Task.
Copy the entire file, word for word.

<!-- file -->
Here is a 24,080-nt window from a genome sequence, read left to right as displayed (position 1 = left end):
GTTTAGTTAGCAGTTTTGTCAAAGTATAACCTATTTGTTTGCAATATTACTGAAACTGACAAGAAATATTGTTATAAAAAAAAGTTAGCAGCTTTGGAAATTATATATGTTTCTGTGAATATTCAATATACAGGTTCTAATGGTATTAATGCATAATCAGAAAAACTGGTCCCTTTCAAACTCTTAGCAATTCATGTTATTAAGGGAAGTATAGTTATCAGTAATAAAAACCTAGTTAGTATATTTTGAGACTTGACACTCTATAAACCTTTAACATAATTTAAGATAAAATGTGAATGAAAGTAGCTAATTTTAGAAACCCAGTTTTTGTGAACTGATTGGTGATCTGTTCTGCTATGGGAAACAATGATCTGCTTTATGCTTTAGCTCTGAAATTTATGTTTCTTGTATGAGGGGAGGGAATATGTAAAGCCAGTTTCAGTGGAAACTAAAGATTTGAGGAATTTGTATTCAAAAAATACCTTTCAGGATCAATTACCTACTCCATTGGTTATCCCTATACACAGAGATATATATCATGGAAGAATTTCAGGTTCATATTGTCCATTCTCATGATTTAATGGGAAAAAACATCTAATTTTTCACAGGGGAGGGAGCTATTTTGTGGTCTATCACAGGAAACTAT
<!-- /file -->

Here is a 24,080-nt window from a genome sequence, read left to right as displayed (position 1 = left end):
GTTTAGTTAGCAGTTTTGTCAAAGTATAACCTATTTGTTTGCAATATTACTGAAACTGACAAGAAATATTGTTATAAAAAAAAGTTAGCAGCTTTGGAAATTATATATGTTTCTGTGAATATTCAATATACAGGTTCTAATGGTATTAATGCATAATCAGAAAAACTGGTCCCTTTCAAACTCTTAGCAATTCATGTTATTAAGGGAAGTATAGTTATCAGTAATAAAAACCTAGTTAGTATATTTTGAGACTTGACACTCTATAAACCTTTAACATAATTTAAGATAAAATGTGAATGAAAGTAGCTAATTTTAGAAACCCAGTTTTTGTGAACTGATTGGTGATCTGTTCTGCTATGGGAAACAATGATCTGCTTTATGCTTTAGCTCTGAAATTTATGTTTCTTGTATGAGGGGAGGGAATATGTAAAGCCAGTTTCAGTGGAAACTAAAGATTTGAGGAATTTGTATTCAAAAAATACCTTTCAGGATCAATTACCTACTCCATTGGTTATCCCTATACACAGAGATATATATCATGGAAGAATTTCAGGTTCATATTGTCCATTCTCATGATTTAATGGGAAAAAACATCTAATTTTTCACAGGGGAGGGAGCTATTTTGTGGTCTATCACAGGAAACTAT